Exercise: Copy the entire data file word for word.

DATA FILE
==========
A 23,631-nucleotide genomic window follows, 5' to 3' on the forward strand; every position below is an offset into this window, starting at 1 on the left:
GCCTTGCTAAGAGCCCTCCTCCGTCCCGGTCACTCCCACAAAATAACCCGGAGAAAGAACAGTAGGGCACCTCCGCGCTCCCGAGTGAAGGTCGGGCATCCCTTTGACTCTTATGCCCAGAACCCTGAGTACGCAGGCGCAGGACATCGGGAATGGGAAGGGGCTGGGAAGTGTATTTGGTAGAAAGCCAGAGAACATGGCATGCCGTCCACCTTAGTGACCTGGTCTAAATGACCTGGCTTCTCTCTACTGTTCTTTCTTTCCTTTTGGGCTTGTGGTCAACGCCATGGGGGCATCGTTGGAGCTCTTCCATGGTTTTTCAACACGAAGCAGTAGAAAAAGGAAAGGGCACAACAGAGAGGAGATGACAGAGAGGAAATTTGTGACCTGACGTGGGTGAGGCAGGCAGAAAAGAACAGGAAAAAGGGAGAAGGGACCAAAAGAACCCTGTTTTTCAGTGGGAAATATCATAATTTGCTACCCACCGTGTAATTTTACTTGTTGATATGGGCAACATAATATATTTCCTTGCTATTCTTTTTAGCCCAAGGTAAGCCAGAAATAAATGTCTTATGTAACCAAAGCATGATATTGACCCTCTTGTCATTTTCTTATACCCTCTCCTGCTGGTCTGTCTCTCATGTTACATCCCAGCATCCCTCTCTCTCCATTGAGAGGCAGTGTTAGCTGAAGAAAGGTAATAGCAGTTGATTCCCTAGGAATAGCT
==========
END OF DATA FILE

A 23,631-nucleotide genomic window follows, 5' to 3' on the forward strand; every position below is an offset into this window, starting at 1 on the left:
GCCTTGCTAAGAGCCCTCCTCCGTCCCGGTCACTCCCACAAAATAACCCGGAGAAAGAACAGTAGGGCACCTCCGCGCTCCCGAGTGAAGGTCGGGCATCCCTTTGACTCTTATGCCCAGAACCCTGAGTACGCAGGCGCAGGACATCGGGAATGGGAAGGGGCTGGGAAGTGTATTTGGTAGAAAGCCAGAGAACATGGCATGCCGTCCACCTTAGTGACCTGGTCTAAATGACCTGGCTTCTCTCTACTGTTCTTTCTTTCCTTTTGGGCTTGTGGTCAACGCCATGGGGGCATCGTTGGAGCTCTTCCATGGTTTTTCAACACGAAGCAGTAGAAAAAGGAAAGGGCACAACAGAGAGGAGATGACAGAGAGGAAATTTGTGACCTGACGTGGGTGAGGCAGGCAGAAAAGAACAGGAAAAAGGGAGAAGGGACCAAAAGAACCCTGTTTTTCAGTGGGAAATATCATAATTTGCTACCCACCGTGTAATTTTACTTGTTGATATGGGCAACATAATATATTTCCTTGCTATTCTTTTTAGCCCAAGGTAAGCCAGAAATAAATGTCTTATGTAACCAAAGCATGATATTGACCCTCTTGTCATTTTCTTATACCCTCTCCTGCTGGTCTGTCTCTCATGTTACATCCCAGCATCCCTCTCTCTCCATTGAGAGGCAGTGTTAGCTGAAGAAAGGTAATAGCAGTTGATTCCCTAGGAATAGCT